White Pantyhose and Prejudice

prejudice

My daughter, Megan is beautiful. She’s gorgeous. But when she was 4 yrs old, she was at the back of my car.

There was a white pantyhose, she took them out of the package and put them in her arms, and went, “Mommy, I’m beautiful now just like you.”

That broke my heart.

I married a black man and people around me were like, “ What about the children?” 

I came up against prejudice. I came up against the people judging my babies for the color of their skin.

Schools are places where prejudice is rife.

I just wanted to be the best mom that I could be.

I wanted to send my daughters to a great school. I wanted them to have an education,
not realizing that I was exposing them to prejudice.

I looked around the school and there was nothing but white faculty.

I wanted them to have a strong foundation but when I look at where I put them, all they saw were “pretty, blonde, fair, white” people.

I have done my children a disservice.

Prejudice did not only come from the adults but also from little kids, people that are in a Christian school. Our society has become so messed up.

As a mother raising two African-Americans, I am offended about how they are treated because of the color of their skin, because of the wave of their hair, because of the fullness of their lips.

I’m offended.

I have to take responsibility for my “white” culture.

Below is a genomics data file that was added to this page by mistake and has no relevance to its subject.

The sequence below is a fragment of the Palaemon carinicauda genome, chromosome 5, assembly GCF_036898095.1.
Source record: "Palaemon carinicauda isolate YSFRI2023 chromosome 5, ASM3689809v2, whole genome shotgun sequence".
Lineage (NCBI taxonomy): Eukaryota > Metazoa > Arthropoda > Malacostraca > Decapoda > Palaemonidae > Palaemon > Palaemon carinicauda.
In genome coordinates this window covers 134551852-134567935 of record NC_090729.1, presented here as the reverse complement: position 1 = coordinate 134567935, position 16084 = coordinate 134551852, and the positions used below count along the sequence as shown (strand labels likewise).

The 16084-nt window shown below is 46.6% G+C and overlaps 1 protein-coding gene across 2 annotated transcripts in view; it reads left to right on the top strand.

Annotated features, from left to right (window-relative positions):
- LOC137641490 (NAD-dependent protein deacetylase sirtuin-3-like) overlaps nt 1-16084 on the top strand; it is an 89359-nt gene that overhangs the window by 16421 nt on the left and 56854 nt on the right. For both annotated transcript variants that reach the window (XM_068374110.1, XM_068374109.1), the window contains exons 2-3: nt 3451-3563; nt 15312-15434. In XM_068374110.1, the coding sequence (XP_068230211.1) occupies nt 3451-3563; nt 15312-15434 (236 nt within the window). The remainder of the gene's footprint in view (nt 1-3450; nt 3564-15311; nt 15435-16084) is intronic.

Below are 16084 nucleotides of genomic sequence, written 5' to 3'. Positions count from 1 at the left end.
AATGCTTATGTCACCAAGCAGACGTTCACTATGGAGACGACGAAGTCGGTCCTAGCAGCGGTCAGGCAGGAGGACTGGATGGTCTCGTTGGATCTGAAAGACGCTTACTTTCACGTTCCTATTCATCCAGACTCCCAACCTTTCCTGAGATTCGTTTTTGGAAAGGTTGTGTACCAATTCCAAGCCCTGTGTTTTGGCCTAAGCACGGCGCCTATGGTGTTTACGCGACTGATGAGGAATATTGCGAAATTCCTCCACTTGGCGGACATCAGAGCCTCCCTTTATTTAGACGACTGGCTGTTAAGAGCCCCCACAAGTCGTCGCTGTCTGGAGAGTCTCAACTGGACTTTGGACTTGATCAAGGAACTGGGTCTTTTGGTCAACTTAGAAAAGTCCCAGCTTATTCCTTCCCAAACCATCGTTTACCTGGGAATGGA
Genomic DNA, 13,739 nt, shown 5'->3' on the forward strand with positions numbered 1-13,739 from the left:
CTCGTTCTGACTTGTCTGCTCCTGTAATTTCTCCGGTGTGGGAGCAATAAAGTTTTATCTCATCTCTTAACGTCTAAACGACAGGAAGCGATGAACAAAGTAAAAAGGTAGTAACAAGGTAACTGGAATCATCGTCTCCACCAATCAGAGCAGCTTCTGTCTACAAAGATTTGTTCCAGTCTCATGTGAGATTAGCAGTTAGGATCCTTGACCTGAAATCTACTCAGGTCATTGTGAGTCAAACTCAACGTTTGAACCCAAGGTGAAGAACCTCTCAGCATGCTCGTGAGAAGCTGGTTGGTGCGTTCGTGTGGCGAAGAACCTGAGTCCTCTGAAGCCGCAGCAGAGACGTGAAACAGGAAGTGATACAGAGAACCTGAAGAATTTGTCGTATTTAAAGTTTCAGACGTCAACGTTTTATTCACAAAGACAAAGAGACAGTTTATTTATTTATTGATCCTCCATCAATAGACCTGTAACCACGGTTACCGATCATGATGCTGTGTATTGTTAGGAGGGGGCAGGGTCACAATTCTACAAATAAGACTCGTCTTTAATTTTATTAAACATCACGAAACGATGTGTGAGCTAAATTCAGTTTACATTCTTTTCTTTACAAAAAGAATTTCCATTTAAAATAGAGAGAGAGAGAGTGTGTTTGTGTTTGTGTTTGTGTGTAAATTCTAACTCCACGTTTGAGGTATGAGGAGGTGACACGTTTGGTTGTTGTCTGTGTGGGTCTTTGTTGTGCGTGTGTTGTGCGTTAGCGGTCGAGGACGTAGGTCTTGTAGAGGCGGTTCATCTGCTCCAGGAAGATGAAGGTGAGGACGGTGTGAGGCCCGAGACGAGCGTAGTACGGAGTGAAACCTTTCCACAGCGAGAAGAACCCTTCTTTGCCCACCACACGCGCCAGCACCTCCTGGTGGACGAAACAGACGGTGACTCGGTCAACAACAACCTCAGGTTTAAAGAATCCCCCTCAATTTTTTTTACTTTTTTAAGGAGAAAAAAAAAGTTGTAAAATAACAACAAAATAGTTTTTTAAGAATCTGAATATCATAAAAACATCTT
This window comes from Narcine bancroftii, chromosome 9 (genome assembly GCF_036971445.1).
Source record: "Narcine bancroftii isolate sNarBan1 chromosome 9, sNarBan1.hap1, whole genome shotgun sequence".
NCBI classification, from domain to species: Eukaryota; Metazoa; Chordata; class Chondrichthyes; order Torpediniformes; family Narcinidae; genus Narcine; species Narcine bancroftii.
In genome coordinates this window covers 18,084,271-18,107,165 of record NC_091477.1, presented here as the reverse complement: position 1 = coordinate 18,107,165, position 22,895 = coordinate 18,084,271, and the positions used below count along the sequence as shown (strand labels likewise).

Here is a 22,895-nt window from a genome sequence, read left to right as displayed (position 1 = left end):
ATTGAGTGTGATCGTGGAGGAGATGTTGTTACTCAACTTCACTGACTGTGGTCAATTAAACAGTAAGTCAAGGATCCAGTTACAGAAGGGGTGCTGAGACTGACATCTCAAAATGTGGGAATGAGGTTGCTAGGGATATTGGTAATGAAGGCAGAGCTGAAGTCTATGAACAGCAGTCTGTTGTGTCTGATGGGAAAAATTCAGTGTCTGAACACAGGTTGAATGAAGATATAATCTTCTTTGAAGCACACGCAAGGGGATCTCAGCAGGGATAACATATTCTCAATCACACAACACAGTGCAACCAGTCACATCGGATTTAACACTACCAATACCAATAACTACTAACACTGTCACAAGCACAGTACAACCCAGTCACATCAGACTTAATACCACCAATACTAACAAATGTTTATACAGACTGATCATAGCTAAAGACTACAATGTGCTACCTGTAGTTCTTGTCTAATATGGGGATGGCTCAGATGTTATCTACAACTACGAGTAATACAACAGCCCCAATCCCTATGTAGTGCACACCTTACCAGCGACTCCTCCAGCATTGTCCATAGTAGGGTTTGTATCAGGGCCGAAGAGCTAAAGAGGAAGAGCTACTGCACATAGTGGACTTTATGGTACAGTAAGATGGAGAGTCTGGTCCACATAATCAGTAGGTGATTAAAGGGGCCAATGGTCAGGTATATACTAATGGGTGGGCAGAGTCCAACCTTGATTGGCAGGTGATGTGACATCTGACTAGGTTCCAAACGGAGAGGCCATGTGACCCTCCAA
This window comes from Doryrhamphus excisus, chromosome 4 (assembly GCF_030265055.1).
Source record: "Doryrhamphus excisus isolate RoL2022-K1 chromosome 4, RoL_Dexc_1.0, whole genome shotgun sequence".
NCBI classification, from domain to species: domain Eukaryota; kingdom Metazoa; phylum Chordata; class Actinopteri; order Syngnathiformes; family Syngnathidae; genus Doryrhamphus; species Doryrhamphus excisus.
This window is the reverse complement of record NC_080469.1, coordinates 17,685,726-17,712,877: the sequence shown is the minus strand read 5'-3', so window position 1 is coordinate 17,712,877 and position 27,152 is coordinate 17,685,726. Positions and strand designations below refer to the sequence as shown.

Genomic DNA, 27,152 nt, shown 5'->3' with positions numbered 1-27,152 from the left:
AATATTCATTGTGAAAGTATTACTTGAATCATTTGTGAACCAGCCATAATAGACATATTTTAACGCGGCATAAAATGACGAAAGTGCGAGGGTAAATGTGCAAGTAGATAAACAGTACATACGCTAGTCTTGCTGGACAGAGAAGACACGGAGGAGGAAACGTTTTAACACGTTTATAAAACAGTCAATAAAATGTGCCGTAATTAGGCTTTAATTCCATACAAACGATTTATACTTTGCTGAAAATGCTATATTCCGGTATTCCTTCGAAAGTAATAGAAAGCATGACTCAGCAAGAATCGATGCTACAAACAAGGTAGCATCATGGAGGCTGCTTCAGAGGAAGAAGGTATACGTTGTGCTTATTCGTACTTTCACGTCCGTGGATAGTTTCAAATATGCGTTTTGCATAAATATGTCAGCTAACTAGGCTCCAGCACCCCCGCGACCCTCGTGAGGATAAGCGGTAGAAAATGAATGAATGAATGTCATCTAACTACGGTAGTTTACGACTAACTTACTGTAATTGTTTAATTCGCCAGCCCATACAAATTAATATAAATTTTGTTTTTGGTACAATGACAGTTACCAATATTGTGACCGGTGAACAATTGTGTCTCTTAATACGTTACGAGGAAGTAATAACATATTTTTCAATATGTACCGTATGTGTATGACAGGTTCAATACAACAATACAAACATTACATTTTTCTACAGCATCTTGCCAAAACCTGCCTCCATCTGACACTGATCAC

My culture is too afraid to say something.

But I’m standing with my sisters and brothers of any other nationality, skin color, to say that we love you, we adore you, and that if we could do it all over again, we’ll do it all over again and make it right.

I will be responsible for my community who never had the courage, who never let their ego or “shego” be humble enough to ask for forgiveness.

I know that when we learn to ask for forgiveness, when our community does that, miracles happen.

If I can be the voice for everyone who’s afraid to speak up, it gives them courage and power to do the same.

On behalf of every white people who discounted our brothers and sisters of color, I apologize.

On behalf of every company that discriminates against people of color because of their own ignorance, I apologize.

For every time we, white people spoke ignorance out of our mouth because we didn’t even know what we didn’t know, I apologize.

Be unapologetically beautiful!

I started looking for women of color that would embrace and accept me on my journey and would love me anyway.

That was the time I met Lisa Nichols. She was standing on stage, with her big hair and full lips, and round hips. I instantly fell in love with her.

At that moment, that’s what my children needed to see because beauty is in all of us. It doesn’t matter what color we are or what shade we are, or what texture of hair we have.

You’re beautiful. You’re handsome. I wanted my babies to feel that, know that, own that!

I don’t want them to put the white stockings on.

I want them to celebrate all colors so that when they walk into a room, they won’t care what people think of them because they know they’re beautiful.

“I look to a day when people will not be judged by the color of their skin, but by the content of their character.”

Martin Luther King, Jr.

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